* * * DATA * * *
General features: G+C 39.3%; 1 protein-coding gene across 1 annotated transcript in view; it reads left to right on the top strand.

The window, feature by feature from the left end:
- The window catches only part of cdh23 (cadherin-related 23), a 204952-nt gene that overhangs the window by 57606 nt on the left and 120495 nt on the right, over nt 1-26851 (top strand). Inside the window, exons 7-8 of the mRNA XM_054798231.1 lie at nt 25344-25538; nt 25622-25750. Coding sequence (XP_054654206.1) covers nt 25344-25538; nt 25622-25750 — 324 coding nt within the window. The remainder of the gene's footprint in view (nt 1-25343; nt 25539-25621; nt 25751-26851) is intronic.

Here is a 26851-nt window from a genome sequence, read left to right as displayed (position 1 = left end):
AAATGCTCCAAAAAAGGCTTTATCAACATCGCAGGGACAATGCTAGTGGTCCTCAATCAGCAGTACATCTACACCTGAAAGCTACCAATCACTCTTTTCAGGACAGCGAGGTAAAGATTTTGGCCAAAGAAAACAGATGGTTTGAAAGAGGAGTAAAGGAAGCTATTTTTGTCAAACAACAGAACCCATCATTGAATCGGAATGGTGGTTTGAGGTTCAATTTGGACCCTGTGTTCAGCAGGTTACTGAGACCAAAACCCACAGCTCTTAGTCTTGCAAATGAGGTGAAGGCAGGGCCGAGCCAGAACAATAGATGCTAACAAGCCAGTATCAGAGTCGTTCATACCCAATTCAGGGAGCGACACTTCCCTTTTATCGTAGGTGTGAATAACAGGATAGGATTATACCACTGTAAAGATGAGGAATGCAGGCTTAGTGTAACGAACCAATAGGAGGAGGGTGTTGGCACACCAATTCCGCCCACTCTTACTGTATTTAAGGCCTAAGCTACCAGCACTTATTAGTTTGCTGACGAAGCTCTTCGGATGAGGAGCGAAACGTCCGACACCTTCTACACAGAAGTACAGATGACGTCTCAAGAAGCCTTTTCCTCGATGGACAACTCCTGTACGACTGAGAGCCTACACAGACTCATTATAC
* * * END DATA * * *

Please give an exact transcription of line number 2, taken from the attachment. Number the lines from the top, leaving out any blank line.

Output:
The window, feature by feature from the left end: